When I was in Bhopal last December for the anniversary of the gas tragedy, which claimed almost 3000 lives virtually instantly, it was devastating for me to see so many people still suffering and forced to live with the prospects of a bleak future. Particularly sad was to hear the pittance that they got in compensation following the tragedy.
The J P Nagar colony just across from the Union Carbide is living testimony to the pain and suffering from the tragedy. Go to any house and there’s a story to be told, suffering to be narrated and the signs of utter neglect on the part of the government.
In 1984, when the tragedy struck, the settlement was on the outskirts of Bhopal city proper, but the city now reaches the colony. Most of the people in the colony work as day labourers and earn 150 Rs to 300 Rs (about $7) per day. As for compensation, no one has received more than 50,000 Rs ($1300), with the government effectively washing its hands of the issue after the initial payments.
Many of those born since that fateful night are physically deformed in some way, while the hospitals that are supposed to provide specialist treatment are overcrowded and ill-equipped to treat patients.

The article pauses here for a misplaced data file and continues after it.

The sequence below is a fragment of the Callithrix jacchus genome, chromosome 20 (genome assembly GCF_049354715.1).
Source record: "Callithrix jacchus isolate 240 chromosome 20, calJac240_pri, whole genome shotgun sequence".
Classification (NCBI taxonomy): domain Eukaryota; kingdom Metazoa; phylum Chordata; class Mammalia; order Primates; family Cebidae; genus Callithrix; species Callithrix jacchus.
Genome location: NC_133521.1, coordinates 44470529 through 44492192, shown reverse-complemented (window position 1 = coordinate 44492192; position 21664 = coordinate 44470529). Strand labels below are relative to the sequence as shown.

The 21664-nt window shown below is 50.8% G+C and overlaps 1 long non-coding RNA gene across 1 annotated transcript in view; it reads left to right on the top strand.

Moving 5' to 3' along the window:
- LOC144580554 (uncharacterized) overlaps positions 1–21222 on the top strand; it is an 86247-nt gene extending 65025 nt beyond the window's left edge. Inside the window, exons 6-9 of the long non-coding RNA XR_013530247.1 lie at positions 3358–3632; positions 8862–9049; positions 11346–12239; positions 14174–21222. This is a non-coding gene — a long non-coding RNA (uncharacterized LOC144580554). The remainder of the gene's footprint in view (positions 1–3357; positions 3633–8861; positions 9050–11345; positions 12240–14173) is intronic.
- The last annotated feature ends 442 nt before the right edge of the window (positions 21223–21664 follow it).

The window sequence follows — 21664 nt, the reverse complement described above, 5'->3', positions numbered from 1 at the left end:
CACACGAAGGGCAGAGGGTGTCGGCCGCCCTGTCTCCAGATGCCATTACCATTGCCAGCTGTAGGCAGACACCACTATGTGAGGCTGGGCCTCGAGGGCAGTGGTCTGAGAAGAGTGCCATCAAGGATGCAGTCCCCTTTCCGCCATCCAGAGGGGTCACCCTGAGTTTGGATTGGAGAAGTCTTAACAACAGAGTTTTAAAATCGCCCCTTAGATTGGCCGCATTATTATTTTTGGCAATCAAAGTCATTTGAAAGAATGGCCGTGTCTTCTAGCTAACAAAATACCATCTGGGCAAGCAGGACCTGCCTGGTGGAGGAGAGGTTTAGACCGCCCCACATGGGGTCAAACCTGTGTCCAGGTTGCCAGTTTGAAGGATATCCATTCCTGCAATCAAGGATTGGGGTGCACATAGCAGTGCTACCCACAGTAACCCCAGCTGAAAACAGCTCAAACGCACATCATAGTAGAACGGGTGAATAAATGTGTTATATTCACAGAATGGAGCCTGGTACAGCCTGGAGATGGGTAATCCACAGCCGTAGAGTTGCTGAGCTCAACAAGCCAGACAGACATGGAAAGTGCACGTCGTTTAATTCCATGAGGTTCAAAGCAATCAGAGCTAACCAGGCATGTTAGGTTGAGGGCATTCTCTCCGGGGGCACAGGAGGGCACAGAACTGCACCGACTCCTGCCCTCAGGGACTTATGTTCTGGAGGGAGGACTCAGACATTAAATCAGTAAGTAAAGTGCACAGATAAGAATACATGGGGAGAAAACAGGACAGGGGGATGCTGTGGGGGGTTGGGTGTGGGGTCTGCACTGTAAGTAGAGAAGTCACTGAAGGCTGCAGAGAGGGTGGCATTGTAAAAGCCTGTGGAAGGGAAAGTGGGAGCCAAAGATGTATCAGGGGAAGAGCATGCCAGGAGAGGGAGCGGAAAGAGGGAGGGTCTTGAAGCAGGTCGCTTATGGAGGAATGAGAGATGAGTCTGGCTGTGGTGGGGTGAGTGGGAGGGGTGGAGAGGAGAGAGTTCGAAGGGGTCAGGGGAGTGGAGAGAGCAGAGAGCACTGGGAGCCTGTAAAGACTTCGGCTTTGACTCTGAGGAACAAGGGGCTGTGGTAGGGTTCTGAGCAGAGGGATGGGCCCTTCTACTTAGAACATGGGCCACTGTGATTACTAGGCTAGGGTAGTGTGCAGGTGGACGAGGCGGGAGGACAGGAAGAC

How can a government be so callous toward its citizens?One thing I realized during my stay in Bhopal is that it’s not the money that’s the problem, it’s the lack of will on the part of the local and central government—if Union Carbide is responsible for the tragedy, the Indian government is responsible for perpetuating the suffering.
Politicians now indulge in the blame game, with all the debate in the media and political circles focusing on who let Peter Anderson, head of Union Carbide, leave India. Meanwhile, there’s been little debate about how best to assist those left suffering in Bhopal. The politicization of the tragedy is one of the most shameful aspects of the world’s biggest industrial disaster.
Can we seriously imagine a tragedy of this magnitude going without justice and proper compensation in the United States of America, or for that matter anywhere in the developed world?